Update: Actually the above stament might be more true in smaller environments or startup situations. However I work for a large (50,000+ employees) company, and in my case it is very seldom that you get to pick and choose.

        In an Ideal World this may be true. Unfortunatly, in most cases you will be lucky to have input on who will be team members, let alone be able to choose. But you are right about one thing, you MUST have the authority to keep the group in line.

        And I also agree that management should be kept up to speed on progress, especially in the software world, where slipping dates has become the norm (and, no I don't like it anymore than anyone else).

        "Nothing is sure but death and taxes" I say combine the two and its death to all taxes!
Re: Failure To Refactor
by Zaxo (Archbishop) on May 15, 2002 at 01:10 UTC
Re: Failure To Refactor
by VSarkiss (Monsignor) on May 15, 2002 at 02:25 UTC

    Very nice, stephen; insightful and well-written, ++

    I've learned these lessons in over mumble years in the profession, and the sad part is that sometimes I still repeat the mistakes.

    Ultimately, you have to keep in mind that computer programming is a human activity, and people are people, whether they be programmers, managers, testers, or what-have-you. Their motivations may be different than yours, but equally valid nonetheless. Unless and until you learn to deal with your collaborators on a human level, your project won't succeed. Open-source types (for lack of a better term) who've been around a while end up learning this lesson in very public ways. ;-)

Re: Failure To Refactor
by perrin (Chancellor) on May 15, 2002 at 02:48 UTC
    Ouch, I've been there! Working with people who don't care about code quality is really rough. It's actually the main problem I see with these kind of XP practices: they only work if everyone does them. Sadly, Perl often ends up taking the blame for bad coding like this, even though it's ultimately the people who wrote the code who are at fault.
Re: Failure To Refactor
by P0w3rK!d (Pilgrim) on May 15, 2002 at 17:30 UTC

    How I Lost My Battle With The Blob

    It appears that you have captured everything I had to deal with in my last gig. I performed an extensive amount of design and development for ASP based projects and was pulled into some Oracle/Perl backend stuff. The refactoring came in 2 parts. The first being the rewrite of ASP code with embedded SQL and other hardcoded/static crap. The second being the refactoring of some backend shell scripts into Perl. The later turned out to be automating some projects in Perl by wrapping it around an existing Blob. My mistake was that I said "I know Perl" when asked by my development manager at the time.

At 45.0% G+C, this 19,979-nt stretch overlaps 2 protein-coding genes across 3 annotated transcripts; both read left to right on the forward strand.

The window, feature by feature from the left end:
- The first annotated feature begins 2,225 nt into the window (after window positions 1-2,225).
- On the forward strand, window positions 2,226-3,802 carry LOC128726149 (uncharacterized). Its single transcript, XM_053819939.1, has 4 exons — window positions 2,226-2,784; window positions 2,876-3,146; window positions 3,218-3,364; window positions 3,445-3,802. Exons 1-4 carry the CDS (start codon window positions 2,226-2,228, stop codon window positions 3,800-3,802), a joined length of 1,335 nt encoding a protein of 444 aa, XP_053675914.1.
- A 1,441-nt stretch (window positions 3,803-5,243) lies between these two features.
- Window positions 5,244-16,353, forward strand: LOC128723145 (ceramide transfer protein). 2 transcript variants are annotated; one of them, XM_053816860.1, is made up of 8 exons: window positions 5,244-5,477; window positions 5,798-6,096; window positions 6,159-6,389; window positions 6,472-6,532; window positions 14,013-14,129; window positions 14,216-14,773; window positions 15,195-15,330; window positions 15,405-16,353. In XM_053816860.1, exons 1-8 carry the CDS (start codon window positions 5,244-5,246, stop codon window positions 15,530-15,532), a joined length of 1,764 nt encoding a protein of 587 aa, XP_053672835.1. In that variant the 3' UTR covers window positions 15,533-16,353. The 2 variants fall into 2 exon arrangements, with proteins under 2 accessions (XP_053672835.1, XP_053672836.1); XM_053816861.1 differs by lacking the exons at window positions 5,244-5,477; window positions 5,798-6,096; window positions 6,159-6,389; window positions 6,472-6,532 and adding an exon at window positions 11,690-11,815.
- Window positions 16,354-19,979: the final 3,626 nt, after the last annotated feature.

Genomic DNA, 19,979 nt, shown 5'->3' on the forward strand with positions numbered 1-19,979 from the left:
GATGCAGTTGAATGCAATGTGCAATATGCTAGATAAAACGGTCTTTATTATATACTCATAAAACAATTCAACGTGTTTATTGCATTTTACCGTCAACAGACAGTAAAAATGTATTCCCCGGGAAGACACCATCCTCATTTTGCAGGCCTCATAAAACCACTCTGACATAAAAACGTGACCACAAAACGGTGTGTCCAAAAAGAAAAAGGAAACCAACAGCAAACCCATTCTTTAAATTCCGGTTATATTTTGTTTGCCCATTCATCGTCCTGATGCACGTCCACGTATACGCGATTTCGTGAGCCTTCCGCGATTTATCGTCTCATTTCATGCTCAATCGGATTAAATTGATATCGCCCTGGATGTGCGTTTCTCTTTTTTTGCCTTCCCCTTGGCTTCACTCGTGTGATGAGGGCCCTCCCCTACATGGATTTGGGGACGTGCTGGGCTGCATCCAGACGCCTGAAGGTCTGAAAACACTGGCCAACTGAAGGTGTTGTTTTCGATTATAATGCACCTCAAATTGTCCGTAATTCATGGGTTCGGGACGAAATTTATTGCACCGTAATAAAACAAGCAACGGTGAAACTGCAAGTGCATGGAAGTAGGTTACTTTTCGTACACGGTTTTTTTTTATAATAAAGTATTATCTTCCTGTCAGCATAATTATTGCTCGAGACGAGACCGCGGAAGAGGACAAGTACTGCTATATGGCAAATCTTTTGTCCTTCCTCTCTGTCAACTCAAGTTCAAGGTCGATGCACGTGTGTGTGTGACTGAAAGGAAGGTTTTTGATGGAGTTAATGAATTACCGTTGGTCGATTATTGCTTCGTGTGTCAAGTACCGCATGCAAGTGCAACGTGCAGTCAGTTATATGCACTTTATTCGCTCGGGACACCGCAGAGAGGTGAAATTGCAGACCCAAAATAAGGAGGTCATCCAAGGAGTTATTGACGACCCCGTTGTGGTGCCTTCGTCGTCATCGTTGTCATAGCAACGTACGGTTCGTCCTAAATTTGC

"The reversal began quickly. Management, developers, etc. proclaimed my style as an excellent one-- but only a few adopted it for their own. Automated unit tests were created for Perl. The ASP unit tests were manual. No one else performed any unit testing - less one developer. Even more frighteningly, no one but me ever ran them. No one had the time, it seemed. Then my refactoring started to take the blame for things. Despite the fact that I had automated unit tests backing me up, somehow I was always the one called in to fix emergency problems-- and since I had fixed the problems, somehow it was assumed I had caused them." (paraphrased from stephen) This was most obvious with the Oracle back-end team who f'd up every stored procedure they wrote. All their testing was either half-assed or nonexistent from what I could tell.

    Before I knew it I was working on multiple "Blobs". The backend team could not get their act together. Everytime something croaked (build process, infrastructure, oracle, etc.) is was my fault. False alarms occurred on an hourly basis.

    Devise a Common Goal

    That would be "Kill the front-end developer"...and if he writes Perl "Kill him and all his children".
    I can only be pulled in so many directions. It appears the development managers goal was to turn me into plastic wrap.

    Who's the Boss

    There was an obvious animosity between QA and development. I was beaten and mauled in every meeting by QA for bugs which were backend only. Regardless of the fact that my front-end code was complete and working. QA acted like Management and Management sat back and watched the fireworks. Management failed to do its job on many fronts.

    Common Goals

    The common goal in the development environment was not to cooperate. Coding standards which were non-existent when I arrived were created. 2 or 4 developers continued to do what they wanted. Management did nothing when it created problems. I guess the train was moving to fast for them and they were too busy worrying about their money.

    Don't Force Knowledge

    Never got the chance with all the other BS going on.

    Closing Arguments

    Refactoring is great when you have time, a professional environment of people (and I don't mean a bunch of suits), management with half-a-clue, and developers who know their stuff. Thanks for writing this up for me! :)